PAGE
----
Chicago, IL – Plaintiffs with active lawsuits against the city of Chicago – including the American Civil Liberties Union (ACLU) and Black Lives Matter – gained a prominent role in the oversight and reform of the Chicago Police Department (CPD) on Tuesday night.
The National Association for the Advancement of Colored People (NAACP), the Chicago Urban League, and the Community Renewal Society were also involved in the agreement, the Associated Press reported.
In an agreement with the city and the Illinois Attorney General Lisa Madigan’s office, the groups obtained the power to help construct the consent decree that will govern the police department, the Chicago Tribune reported.
“It’s really setting up the community groups as watchdogs that will have a role to make sure that reform really continues no matter what happens as politicians come and go,” ACLU staff attorney Kathy Muse told the Chicago Tribune.
“Our goals are for a robust consent decree to be entered by a court, and for that commitment to be enforced,” Muse said, according to the Associated Press. “This agreement allows community groups to act as watchdogs during the long-term reform process.”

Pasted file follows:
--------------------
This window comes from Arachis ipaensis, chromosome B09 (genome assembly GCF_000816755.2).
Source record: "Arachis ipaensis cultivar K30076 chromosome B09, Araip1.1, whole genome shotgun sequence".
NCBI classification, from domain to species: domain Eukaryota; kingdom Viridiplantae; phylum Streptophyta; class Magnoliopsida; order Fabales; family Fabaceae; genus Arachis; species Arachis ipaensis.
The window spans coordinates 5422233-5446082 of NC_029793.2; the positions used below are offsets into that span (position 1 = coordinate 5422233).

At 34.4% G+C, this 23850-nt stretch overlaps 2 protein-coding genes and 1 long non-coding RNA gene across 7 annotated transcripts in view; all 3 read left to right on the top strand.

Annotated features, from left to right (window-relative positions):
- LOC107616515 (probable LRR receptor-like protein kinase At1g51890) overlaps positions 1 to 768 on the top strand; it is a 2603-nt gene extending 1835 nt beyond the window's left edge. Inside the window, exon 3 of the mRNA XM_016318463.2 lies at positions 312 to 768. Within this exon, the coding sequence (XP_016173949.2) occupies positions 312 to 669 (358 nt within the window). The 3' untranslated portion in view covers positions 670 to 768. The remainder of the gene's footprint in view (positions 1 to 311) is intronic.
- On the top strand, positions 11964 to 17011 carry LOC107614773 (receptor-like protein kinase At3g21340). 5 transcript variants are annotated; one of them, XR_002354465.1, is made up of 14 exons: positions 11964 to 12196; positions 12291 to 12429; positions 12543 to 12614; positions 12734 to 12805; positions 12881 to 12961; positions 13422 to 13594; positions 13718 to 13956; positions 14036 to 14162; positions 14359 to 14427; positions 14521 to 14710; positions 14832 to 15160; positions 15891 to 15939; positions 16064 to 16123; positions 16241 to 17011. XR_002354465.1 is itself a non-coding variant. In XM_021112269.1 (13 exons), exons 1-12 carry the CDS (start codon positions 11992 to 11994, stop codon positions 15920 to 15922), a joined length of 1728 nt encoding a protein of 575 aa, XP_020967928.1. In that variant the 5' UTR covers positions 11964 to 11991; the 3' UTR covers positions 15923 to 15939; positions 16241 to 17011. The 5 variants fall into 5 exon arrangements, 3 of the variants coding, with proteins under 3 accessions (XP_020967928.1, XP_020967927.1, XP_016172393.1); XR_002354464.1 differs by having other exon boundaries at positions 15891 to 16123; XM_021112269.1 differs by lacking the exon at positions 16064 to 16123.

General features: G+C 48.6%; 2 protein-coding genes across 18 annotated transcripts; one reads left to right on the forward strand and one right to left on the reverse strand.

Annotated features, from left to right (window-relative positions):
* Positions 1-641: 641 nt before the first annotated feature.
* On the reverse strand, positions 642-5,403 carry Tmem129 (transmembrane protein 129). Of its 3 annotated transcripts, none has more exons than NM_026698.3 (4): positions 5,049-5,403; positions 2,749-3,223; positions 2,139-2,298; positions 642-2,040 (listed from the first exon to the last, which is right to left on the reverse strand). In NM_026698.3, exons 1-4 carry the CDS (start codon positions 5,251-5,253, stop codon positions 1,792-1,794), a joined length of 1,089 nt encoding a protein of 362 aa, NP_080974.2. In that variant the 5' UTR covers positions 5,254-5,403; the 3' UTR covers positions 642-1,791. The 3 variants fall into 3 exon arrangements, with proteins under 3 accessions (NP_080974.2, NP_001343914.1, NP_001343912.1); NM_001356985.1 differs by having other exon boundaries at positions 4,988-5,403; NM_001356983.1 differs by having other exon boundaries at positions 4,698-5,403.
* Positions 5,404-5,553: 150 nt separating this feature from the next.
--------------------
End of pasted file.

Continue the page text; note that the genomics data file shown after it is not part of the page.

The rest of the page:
The ACLU has a history of lying about law enforcement, frequently targets them with the hashtag #BulliesInBlue and makes outrageous demands, such as ending the use of riot gear, and not making traffic stops for minor offenses.
The anti-police groups will have 60 days to present the rules and regulations that they believe should be contained in the consent decree, the Chicago Tribune reported.
Madigan hailed the coalition as an “important step” in providing “communities that have been particularly impacted” to have a voice about how Chicago’s police officers should do their jobs.
“The agreement ensures that community groups have a clear process to provide their input on the consent decree and enforce its terms,” she told the Chicago Tribune.
As a result of the agreement, the groups agreed to suspend lawsuits against the city, contingent on the consent decree being filed in federal court by Sept. 1.
Chicago Fraternal Order of Police president Kevin Graham cautioned the city in a statement following the announcement of the agreement, and pointed out that the law enforcement officers also deserved to have a voice in the process.
“Without the support of the rank and file Chicago Police Officers, their move today will go nowhere,” Graham said. “Anyone who thinks it will is sadly mistaken. As I have said before, we will never give up our collective bargaining rights.”
“The city of Chicago should be careful where they go with a consent decree,” he added.